19, 2013 – New Orleans – We all know that getting a good night's
sleep is good for our general health and well-being. But new research
is highlighting a more surprising benefit of good sleep: more
feelings of gratitude for relationships.
plethora of research highlights the importance of getting a good
night’s sleep for physical and psychological well-being, yet in our
society, people still seem to take pride in needing, and getting,
little sleep,” says Amie Gordon of the University of California,
Berkeley. "And in the past, research has shown that gratitude
promotes good sleep, but our research looks at the link in the other
direction and, to our knowledge, is the first to show that everyday
experiences of poor sleep are negatively associated with gratitude
toward others – an important emotion that helps form and maintain
close social bonds.”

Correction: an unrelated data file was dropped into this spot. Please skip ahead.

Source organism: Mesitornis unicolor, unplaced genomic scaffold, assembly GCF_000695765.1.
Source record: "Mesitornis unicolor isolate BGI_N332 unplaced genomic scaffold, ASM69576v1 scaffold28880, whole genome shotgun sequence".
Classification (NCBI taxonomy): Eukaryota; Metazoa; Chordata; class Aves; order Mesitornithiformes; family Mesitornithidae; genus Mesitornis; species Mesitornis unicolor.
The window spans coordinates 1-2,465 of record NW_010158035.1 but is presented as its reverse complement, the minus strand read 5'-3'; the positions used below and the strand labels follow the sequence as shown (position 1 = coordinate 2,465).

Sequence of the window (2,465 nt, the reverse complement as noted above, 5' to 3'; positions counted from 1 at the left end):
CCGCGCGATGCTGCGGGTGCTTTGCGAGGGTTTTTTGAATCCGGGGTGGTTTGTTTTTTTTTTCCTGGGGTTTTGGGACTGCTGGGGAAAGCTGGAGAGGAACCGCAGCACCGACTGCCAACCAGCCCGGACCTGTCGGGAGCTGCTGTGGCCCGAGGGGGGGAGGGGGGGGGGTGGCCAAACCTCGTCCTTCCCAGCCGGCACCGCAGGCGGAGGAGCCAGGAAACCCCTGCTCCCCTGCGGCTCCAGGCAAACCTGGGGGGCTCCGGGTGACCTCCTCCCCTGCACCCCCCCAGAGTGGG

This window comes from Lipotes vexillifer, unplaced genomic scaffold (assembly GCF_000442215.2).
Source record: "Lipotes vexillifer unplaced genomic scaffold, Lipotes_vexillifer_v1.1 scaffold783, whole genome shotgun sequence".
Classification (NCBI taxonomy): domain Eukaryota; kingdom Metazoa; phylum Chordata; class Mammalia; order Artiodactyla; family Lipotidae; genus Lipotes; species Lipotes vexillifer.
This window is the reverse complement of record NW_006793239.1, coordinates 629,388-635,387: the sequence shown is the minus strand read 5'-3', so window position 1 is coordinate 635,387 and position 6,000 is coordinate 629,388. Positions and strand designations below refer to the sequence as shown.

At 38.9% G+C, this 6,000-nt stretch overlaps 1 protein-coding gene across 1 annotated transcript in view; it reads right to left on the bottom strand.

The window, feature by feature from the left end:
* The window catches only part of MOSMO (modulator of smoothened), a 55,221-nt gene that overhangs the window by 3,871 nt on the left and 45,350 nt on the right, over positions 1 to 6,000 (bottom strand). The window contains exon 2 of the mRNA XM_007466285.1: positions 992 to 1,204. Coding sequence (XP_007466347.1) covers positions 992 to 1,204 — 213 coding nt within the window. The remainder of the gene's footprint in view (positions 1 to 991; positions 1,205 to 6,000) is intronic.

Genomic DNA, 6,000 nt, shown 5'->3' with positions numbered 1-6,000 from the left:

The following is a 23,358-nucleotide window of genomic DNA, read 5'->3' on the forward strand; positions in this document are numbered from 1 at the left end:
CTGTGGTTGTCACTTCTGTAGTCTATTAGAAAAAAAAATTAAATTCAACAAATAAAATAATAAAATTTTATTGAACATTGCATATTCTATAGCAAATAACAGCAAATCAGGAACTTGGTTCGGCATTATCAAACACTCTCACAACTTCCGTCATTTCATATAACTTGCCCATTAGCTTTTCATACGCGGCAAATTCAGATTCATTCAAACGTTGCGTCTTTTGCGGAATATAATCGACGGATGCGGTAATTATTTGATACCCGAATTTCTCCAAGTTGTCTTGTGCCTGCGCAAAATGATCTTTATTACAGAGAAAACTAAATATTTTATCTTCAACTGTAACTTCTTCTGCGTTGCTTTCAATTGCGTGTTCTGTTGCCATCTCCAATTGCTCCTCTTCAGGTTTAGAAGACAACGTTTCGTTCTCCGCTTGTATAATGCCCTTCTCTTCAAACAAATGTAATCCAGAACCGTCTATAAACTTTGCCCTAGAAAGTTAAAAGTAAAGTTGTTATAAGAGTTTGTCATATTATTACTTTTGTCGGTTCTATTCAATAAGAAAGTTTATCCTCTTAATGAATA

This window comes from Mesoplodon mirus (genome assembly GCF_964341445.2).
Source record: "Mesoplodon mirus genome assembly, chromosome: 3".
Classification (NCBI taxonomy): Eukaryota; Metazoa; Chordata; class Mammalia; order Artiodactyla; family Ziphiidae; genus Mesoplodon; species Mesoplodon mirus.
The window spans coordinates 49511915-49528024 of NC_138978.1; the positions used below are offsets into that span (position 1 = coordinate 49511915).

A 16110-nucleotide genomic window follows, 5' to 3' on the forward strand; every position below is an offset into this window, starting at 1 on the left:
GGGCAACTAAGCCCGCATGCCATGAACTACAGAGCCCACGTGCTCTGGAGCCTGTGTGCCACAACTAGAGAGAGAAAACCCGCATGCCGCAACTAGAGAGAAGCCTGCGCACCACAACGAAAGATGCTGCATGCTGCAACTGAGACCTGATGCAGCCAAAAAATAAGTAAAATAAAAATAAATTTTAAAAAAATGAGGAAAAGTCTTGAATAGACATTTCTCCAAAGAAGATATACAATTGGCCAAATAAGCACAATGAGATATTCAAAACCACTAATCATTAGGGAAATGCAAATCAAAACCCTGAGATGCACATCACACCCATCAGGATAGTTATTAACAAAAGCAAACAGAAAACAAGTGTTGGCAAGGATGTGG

psychologists are increasingly finding that "prosocial” behavior
– including expressing gratitude and giving to others – is key
to our psychological well-being. Even how we choose to spend our
money on purchases affects our health and happiness. And children
develop specific ways to help others from a very young age. Gordon
and other researchers will be presenting some of these latest
findings at the Society for Personality and Social Psychology (SPSP)
annual meeting today in New Orleans.
large body of research has documented that people who experience
gratitude are happier and healthier. In three new studies, Gordon and
Serena Chen, also of the the University of California, Berkeley,
explored how poor sleep affects people's feelings of gratitude.
the first study, people who experienced a poor night's sleep were
less grateful after listing five things in life for which they were
appreciative than were people who had slept well the night before.
The researchers adapted the Pittsburgh Sleep Quality Index, which
measures sleep quality and number of hours slept, among other
variables, to evaluate the previous night's sleep.
the second study, participants recorded their sleep from the previous
night for two weeks and their feelings of gratitude. The researchers
found a decline in gratitude associated with poor sleep, and those